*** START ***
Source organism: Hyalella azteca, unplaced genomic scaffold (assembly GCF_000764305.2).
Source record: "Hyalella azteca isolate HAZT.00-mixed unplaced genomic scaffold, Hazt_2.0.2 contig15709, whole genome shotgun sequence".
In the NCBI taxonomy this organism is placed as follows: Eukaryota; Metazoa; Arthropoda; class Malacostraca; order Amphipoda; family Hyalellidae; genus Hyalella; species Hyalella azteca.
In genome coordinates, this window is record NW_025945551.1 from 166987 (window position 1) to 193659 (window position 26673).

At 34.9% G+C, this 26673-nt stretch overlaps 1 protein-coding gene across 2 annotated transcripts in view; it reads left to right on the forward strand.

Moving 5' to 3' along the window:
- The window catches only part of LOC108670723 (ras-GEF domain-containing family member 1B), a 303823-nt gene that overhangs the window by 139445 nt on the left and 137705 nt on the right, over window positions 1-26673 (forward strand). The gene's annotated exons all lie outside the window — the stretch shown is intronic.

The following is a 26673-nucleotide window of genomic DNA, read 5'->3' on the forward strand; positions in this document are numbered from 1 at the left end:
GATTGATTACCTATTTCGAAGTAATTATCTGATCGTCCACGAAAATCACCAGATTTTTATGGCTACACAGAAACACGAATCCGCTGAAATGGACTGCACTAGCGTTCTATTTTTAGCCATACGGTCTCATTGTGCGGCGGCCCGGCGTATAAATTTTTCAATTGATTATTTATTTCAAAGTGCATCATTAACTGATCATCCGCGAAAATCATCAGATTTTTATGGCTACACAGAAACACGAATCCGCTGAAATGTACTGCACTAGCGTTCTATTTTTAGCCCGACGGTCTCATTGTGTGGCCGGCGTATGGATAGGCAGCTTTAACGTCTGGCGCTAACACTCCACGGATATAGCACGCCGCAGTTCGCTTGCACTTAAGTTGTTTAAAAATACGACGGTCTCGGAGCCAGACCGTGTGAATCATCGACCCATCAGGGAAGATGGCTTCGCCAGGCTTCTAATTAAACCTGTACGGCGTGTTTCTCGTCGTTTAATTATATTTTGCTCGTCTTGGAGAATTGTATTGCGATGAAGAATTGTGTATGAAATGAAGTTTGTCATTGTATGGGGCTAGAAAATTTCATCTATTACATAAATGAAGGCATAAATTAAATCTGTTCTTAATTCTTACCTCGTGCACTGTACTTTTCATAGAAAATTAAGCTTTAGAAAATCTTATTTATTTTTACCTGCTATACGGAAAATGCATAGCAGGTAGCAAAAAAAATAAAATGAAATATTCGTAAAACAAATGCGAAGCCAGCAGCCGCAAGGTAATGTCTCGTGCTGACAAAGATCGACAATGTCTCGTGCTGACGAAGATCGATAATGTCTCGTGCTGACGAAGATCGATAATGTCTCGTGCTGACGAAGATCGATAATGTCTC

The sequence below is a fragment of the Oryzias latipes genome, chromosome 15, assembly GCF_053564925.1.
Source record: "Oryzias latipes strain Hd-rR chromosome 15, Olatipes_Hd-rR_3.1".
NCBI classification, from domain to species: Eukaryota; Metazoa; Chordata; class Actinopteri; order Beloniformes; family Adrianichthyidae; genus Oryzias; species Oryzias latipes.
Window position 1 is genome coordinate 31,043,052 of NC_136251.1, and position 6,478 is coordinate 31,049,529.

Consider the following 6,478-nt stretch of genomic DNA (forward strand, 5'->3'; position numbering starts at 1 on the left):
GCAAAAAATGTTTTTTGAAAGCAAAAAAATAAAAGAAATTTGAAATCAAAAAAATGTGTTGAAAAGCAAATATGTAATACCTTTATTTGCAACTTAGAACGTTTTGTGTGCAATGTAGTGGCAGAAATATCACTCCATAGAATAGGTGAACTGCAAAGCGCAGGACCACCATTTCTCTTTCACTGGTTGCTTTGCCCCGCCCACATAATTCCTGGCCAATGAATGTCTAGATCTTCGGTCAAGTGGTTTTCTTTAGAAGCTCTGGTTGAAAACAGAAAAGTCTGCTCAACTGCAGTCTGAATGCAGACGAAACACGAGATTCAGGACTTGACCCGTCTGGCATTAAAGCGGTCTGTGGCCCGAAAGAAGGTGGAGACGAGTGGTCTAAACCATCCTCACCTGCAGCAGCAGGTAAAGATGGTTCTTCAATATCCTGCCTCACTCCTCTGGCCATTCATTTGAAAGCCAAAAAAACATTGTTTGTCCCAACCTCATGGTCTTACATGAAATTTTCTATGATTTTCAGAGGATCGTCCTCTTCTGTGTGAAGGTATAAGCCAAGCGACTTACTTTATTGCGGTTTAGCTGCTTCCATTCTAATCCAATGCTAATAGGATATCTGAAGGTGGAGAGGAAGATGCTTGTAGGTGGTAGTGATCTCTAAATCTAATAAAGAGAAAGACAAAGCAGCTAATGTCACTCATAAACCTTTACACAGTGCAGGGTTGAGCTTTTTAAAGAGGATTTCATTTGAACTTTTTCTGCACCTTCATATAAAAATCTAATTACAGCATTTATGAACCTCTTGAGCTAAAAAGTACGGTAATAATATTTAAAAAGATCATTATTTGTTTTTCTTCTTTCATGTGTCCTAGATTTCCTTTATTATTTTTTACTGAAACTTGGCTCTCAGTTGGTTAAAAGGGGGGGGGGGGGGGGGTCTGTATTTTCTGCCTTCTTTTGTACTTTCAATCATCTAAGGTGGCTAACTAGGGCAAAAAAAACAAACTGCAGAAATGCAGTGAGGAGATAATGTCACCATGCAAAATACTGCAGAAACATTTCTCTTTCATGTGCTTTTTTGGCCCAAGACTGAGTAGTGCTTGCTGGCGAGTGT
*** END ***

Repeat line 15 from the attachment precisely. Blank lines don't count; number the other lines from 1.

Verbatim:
GCAAAAAATGTTTTTTGAAAGCAAAAAAATAAAAGAAATTTGAAATCAAAAAAATGTGTTGAAAAGCAAATATGTAATACCTTTATTTGCAACTTAGAACGTTTTGTGTGCAATGTAGTGGCAGAAATATCACTCCATAGAATAGGTGAACTGCAAAGCGCAGGACCACCATTTCTCTTTCACTGGTTGCTTTGCCCCGCCCACATAATTCCTGGCCAATGAATGTCTAGATCTTCGGTCAAGTGGTTTTCTTTAGAAGCTCTGGTTGAAAACAGAAAAGTCTGCTCAACTGCAGTCTGAATGCAGACGAAACACGAGATTCAGGACTTGACCCGTCTGGCATTAAAGCGGTCTGTGGCCCGAAAGAAGGTGGAGACGAGTGGTCTAAACCATCCTCACCTGCAGCAGCAGGTAAAGATGGTTCTTCAATATCCTGCCTCACTCCTCTGGCCATTCATTTGAAAGCCAAAAAAACATTGTTTGTCCCAACCTCATGGTCTTACATGAAATTTTCTATGATTTTCAGAGGATCGTCCTCTTCTGTGTGAAGGTATAAGCCAAGCGACTTACTTTATTGCGGTTTAGCTGCTTCCATTCTAATCCAATGCTAATAGGATATCTGAAGGTGGAGAGGAAGATGCTTGTAGGTGGTAGTGATCTCTAAATCTAATAAAGAGAAAGACAAAGCAGCTAATGTCACTCATAAACCTTTACACAGTGCAGGGTTGAGCTTTTTAAAGAGGATTTCATTTGAACTTTTTCTGCACCTTCATATAAAAATCTAATTACAGCATTTATGAACCTCTTGAGCTAAAAAGTACGGTAATAATATTTAAAAAGATCATTATTTGTTTTTCTTCTTTCATGTGTCCTAGATTTCCTTTATTATTTTTTACTGAAACTTGGCTCTCAGTTGGTTAAAAGGGGGGGGGGGGGGGGGTCTGTATTTTCTGCCTTCTTTTGTACTTTCAATCATCTAAGGTGGCTAACTAGGGCAAAAAAAACAAACTGCAGAAATGCAGTGAGGAGATAATGTCACCATGCAAAATACTGCAGAAACATTTCTCTTTCATGTGCTTTTTTGGCCCAAGACTGAGTAGTGCTTGCTGGCGAGTGT